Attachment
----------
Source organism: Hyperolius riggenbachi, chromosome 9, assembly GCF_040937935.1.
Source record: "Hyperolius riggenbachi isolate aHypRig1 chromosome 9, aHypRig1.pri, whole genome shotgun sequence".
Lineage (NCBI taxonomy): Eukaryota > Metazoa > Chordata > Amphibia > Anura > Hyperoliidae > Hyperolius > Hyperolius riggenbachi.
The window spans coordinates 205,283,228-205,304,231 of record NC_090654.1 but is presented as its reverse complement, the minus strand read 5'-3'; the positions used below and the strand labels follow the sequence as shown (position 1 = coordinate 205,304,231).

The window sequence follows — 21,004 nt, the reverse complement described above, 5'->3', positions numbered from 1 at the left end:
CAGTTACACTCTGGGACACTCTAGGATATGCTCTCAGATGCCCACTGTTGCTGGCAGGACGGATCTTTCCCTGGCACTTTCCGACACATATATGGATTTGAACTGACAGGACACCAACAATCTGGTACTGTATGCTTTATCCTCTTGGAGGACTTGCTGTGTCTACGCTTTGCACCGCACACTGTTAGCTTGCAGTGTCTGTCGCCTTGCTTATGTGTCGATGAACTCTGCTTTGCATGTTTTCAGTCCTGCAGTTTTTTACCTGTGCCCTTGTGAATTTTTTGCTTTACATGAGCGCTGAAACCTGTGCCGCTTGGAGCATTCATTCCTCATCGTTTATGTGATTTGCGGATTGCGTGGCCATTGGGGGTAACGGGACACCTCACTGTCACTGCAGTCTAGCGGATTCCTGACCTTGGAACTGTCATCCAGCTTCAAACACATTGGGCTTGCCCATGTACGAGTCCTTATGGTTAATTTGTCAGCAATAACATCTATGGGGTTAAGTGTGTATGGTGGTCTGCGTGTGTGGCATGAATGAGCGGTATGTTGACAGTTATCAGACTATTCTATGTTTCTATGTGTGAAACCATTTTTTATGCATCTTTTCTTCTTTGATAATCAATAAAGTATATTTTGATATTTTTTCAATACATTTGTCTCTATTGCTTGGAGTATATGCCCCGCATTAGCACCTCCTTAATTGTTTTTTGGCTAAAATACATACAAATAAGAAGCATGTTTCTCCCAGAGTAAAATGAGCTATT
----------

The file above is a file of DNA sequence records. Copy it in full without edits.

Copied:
Source organism: Hyperolius riggenbachi, chromosome 9, assembly GCF_040937935.1.
Source record: "Hyperolius riggenbachi isolate aHypRig1 chromosome 9, aHypRig1.pri, whole genome shotgun sequence".
Lineage (NCBI taxonomy): Eukaryota > Metazoa > Chordata > Amphibia > Anura > Hyperoliidae > Hyperolius > Hyperolius riggenbachi.
The window spans coordinates 205,283,228-205,304,231 of record NC_090654.1 but is presented as its reverse complement, the minus strand read 5'-3'; the positions used below and the strand labels follow the sequence as shown (position 1 = coordinate 205,304,231).

The window sequence follows — 21,004 nt, the reverse complement described above, 5'->3', positions numbered from 1 at the left end:
CAGTTACACTCTGGGACACTCTAGGATATGCTCTCAGATGCCCACTGTTGCTGGCAGGACGGATCTTTCCCTGGCACTTTCCGACACATATATGGATTTGAACTGACAGGACACCAACAATCTGGTACTGTATGCTTTATCCTCTTGGAGGACTTGCTGTGTCTACGCTTTGCACCGCACACTGTTAGCTTGCAGTGTCTGTCGCCTTGCTTATGTGTCGATGAACTCTGCTTTGCATGTTTTCAGTCCTGCAGTTTTTTACCTGTGCCCTTGTGAATTTTTTGCTTTACATGAGCGCTGAAACCTGTGCCGCTTGGAGCATTCATTCCTCATCGTTTATGTGATTTGCGGATTGCGTGGCCATTGGGGGTAACGGGACACCTCACTGTCACTGCAGTCTAGCGGATTCCTGACCTTGGAACTGTCATCCAGCTTCAAACACATTGGGCTTGCCCATGTACGAGTCCTTATGGTTAATTTGTCAGCAATAACATCTATGGGGTTAAGTGTGTATGGTGGTCTGCGTGTGTGGCATGAATGAGCGGTATGTTGACAGTTATCAGACTATTCTATGTTTCTATGTGTGAAACCATTTTTTATGCATCTTTTCTTCTTTGATAATCAATAAAGTATATTTTGATATTTTTTCAATACATTTGTCTCTATTGCTTGGAGTATATGCCCCGCATTAGCACCTCCTTAATTGTTTTTTGGCTAAAATACATACAAATAAGAAGCATGTTTCTCCCAGAGTAAAATGAGCTATT